The first problem was, what chassis could we cut the entire sidewinder motor mount assembly off of to graft onto the M20 chassis?  We first considered the ubiquitous Fly rear pod, which has been around since shortly after the War of 1812, or so it seems.  We have used it successfully in several chassis projects, taking advantage of the ease with which it can be modified to accept a wide, long bar magnet that gives just about the right amount of downforce.  It has one significant drawback for this project, however,  It is made for the FC130 motor, which we don’t want to use because of the low clearance under the rear part of the M20 body.  The FC130, unfortunately, has that plastic endbell, part of which sticks up above the top of the can and just won’t clear the McLaren body. 

With a warehouse full of chassis and chassis parts we had no lack of alternatives to consider.  Finally we came up with a TSRF T3201 chassis center section, shown above.  Its virtues make it ideal for this project. First of all, it’s cheap at $4.49.  If we ruin one cutting it up it’s no big loss.  More important, it accepts an FK130 motor, which doesn’t have the plastic endbell.    We speculated that if we went to a sidewinder installation we’d have to raise the back of the body back up a bit, and we were right, but the TSRF mount lets us fit the FK130 in place and snap in a bar magnet in one of three positions directly under the motor, the optimum location for a traction magnet.

The first step in the car’s transformation from inline to sidewinder was to cut off everything on the chassis from the rear motor mount back. 

The next step was to cut the TSRF center section to the length of the rectangular area we had opened up in the Carrera chassis for the Flat 6 conversion. This created a sidewinder pod for the Carrera chassis. We also cut away some additional material at the left rear of the Carrera chassis, next to the left rear body mount, to fit the corner of the TSRF motor mount.   Test fitting revealed that we had cut the TSRF chassis a bit short, so we added a strip of sheet styrene at the end of the Carrera chassis cutout to space it back just enough to get the rear wheels in the proper location within the body’s wheel openings. We also added small bits of sheet styrene as shown above to locate the pod exactly as needed and to fill gaps between it and the chassis cutout, providing plenty of surface area for CA gluing the two parts together.  The result was a snug slide-in fit with everything  positioned accurately to fit the body.  With the fit between the two adjusted we set the chassis on a hard, flat surface with a piece of paper in between to soak up any excess glue. We then applied medium CA glue to the mating surfaces on the pod, and slid it into place in the chassis.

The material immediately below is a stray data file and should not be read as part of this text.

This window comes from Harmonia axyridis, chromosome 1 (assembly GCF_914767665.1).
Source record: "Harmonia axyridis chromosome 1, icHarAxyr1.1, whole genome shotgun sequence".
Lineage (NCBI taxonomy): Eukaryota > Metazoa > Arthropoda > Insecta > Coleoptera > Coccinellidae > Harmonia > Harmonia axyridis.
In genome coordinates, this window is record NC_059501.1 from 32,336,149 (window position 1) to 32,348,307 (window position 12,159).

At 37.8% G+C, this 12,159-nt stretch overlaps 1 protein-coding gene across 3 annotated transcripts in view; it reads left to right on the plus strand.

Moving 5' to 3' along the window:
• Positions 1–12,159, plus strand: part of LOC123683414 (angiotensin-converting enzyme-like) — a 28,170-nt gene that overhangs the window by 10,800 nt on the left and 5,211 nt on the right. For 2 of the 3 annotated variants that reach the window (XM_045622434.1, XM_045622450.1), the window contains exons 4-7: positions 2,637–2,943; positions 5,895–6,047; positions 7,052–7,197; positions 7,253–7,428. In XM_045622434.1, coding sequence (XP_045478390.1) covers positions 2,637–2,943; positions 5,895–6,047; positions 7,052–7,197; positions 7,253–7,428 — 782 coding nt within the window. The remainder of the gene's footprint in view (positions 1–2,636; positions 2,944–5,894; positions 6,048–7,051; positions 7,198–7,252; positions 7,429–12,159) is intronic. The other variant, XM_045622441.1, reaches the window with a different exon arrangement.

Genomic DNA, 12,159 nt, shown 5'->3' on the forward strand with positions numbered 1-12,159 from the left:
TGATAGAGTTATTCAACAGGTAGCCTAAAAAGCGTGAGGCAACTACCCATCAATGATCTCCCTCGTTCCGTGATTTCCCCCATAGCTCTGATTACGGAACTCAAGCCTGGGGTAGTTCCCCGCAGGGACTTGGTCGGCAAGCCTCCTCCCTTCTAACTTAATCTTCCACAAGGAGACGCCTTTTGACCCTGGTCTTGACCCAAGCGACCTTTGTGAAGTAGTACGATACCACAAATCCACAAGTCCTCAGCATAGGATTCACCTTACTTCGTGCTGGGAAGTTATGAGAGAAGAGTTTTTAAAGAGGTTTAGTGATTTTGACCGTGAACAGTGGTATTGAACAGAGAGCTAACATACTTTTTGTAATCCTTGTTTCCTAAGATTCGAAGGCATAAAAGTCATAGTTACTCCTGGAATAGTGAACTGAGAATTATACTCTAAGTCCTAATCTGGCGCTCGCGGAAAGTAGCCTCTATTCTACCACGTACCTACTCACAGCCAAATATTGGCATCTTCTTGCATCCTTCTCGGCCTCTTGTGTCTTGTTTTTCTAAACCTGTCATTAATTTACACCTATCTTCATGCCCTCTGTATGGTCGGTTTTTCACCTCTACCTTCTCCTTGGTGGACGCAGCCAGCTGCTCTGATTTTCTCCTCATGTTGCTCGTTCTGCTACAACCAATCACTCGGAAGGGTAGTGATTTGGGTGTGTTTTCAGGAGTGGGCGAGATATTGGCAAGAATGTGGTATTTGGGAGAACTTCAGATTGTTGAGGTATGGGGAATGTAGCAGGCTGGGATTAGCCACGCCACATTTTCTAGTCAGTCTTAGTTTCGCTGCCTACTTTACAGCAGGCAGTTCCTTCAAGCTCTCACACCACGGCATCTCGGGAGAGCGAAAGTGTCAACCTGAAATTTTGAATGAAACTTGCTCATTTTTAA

When the CA had set we test-fitted the FK130 motor, also a TSRF unit, at least for now.  We had to cut away some material from the vertical structures just forward of the rear wheels to provide clearance for the motor shaft and the pinion gear. 

And this is what the assembled chassis looks like with the motor and axle assemblies installed.  The wheels and tires are from a Monogram Greenwood Corvette.  The Corvette rear tires are just enough narrower than the original Carrera McLaren wheels to fit the slightly wider sidewinder installation within the car’s overall width. The Sterling mag wheels of the Greenwood Corvette look good on a CanAm car.  We used them previously on a McLaren M12 built on a Fly chassis.  The spur gear is a TSRF part.